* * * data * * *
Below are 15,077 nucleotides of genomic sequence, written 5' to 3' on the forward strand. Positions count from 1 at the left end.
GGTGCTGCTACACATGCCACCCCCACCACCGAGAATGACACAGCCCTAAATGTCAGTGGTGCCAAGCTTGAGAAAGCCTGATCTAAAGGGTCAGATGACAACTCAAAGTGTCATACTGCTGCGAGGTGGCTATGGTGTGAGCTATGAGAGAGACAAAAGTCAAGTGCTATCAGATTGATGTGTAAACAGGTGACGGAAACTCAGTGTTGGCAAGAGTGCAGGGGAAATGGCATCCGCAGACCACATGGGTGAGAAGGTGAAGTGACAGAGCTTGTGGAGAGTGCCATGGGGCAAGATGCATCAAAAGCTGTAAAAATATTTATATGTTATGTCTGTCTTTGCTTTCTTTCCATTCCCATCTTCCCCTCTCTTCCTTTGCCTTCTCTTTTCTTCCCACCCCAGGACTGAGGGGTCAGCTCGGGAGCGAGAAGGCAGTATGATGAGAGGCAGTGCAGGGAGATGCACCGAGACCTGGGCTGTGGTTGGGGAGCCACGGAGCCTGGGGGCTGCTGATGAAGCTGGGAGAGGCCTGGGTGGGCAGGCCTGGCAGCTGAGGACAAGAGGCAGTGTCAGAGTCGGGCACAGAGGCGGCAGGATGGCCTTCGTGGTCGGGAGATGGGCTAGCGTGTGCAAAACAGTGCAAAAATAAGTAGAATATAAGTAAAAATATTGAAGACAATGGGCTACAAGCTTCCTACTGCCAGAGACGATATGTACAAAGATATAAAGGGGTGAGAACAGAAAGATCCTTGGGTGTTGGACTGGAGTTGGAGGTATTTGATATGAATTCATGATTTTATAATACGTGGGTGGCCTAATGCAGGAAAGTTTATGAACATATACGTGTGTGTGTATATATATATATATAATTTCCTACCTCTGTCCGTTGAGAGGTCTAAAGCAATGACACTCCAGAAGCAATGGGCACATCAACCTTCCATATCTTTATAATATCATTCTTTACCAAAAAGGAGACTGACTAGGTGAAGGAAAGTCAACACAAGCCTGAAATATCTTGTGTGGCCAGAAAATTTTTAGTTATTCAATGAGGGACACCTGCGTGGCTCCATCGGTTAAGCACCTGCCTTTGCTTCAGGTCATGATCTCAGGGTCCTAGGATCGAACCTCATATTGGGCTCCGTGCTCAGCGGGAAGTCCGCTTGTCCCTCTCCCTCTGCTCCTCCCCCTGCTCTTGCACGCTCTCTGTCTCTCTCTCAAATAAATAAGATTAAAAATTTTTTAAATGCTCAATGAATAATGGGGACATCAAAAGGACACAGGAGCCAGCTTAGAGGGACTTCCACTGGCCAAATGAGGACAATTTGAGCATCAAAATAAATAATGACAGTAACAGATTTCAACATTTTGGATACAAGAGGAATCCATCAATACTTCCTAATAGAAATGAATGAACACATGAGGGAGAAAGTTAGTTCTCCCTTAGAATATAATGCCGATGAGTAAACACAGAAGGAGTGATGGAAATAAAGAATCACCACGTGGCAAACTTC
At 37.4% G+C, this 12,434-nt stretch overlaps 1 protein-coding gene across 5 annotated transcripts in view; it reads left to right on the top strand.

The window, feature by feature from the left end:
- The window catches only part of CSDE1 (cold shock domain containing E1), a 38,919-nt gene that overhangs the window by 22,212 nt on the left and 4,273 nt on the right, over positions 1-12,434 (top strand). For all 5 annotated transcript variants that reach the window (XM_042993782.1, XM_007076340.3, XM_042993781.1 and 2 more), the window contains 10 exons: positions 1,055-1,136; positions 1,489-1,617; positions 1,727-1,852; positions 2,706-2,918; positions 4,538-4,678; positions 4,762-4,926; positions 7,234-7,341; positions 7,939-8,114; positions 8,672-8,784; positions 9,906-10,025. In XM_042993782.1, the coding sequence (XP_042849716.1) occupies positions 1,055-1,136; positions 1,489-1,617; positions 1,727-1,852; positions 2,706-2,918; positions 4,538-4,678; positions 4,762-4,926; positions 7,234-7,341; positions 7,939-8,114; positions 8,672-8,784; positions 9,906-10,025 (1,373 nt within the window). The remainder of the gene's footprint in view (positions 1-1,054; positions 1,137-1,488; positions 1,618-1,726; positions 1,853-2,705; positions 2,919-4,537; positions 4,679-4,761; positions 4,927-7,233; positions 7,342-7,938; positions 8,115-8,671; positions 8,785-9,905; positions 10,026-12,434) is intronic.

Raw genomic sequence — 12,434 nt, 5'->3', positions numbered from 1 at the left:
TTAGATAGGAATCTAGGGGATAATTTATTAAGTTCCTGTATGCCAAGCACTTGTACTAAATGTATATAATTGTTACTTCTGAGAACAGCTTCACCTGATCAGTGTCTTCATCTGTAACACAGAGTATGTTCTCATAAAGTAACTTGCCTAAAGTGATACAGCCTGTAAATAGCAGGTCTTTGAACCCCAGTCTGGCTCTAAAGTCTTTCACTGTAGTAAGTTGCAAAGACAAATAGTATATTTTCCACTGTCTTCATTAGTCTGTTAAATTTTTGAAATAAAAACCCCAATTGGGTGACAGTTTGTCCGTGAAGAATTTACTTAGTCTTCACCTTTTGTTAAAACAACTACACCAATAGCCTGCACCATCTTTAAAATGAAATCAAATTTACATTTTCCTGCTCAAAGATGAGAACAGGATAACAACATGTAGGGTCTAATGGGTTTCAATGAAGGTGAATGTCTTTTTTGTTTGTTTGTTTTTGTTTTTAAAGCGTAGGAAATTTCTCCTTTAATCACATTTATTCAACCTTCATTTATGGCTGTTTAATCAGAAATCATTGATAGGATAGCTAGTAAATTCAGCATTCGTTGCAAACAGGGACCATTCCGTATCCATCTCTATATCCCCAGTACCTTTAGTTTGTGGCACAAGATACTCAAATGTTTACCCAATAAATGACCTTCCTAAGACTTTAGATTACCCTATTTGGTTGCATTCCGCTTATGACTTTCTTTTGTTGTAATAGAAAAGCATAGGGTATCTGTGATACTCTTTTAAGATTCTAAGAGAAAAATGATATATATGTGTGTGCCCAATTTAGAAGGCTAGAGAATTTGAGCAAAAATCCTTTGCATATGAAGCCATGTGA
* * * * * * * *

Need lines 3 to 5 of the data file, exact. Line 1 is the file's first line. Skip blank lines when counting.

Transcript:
At 37.4% G+C, this 12,434-nt stretch overlaps 1 protein-coding gene across 5 annotated transcripts in view; it reads left to right on the top strand.

The window, feature by feature from the left end:
- The window catches only part of CSDE1 (cold shock domain containing E1), a 38,919-nt gene that overhangs the window by 22,212 nt on the left and 4,273 nt on the right, over positions 1-12,434 (top strand). For all 5 annotated transcript variants that reach the window (XM_042993782.1, XM_007076340.3, XM_042993781.1 and 2 more), the window contains 10 exons: positions 1,055-1,136; positions 1,489-1,617; positions 1,727-1,852; positions 2,706-2,918; positions 4,538-4,678; positions 4,762-4,926; positions 7,234-7,341; positions 7,939-8,114; positions 8,672-8,784; positions 9,906-10,025. In XM_042993782.1, the coding sequence (XP_042849716.1) occupies positions 1,055-1,136; positions 1,489-1,617; positions 1,727-1,852; positions 2,706-2,918; positions 4,538-4,678; positions 4,762-4,926; positions 7,234-7,341; positions 7,939-8,114; positions 8,672-8,784; positions 9,906-10,025 (1,373 nt within the window). The remainder of the gene's footprint in view (positions 1-1,054; positions 1,137-1,488; positions 1,618-1,726; positions 1,853-2,705; positions 2,919-4,537; positions 4,679-4,761; positions 4,927-7,233; positions 7,342-7,938; positions 8,115-8,671; positions 8,785-9,905; positions 10,026-12,434) is intronic.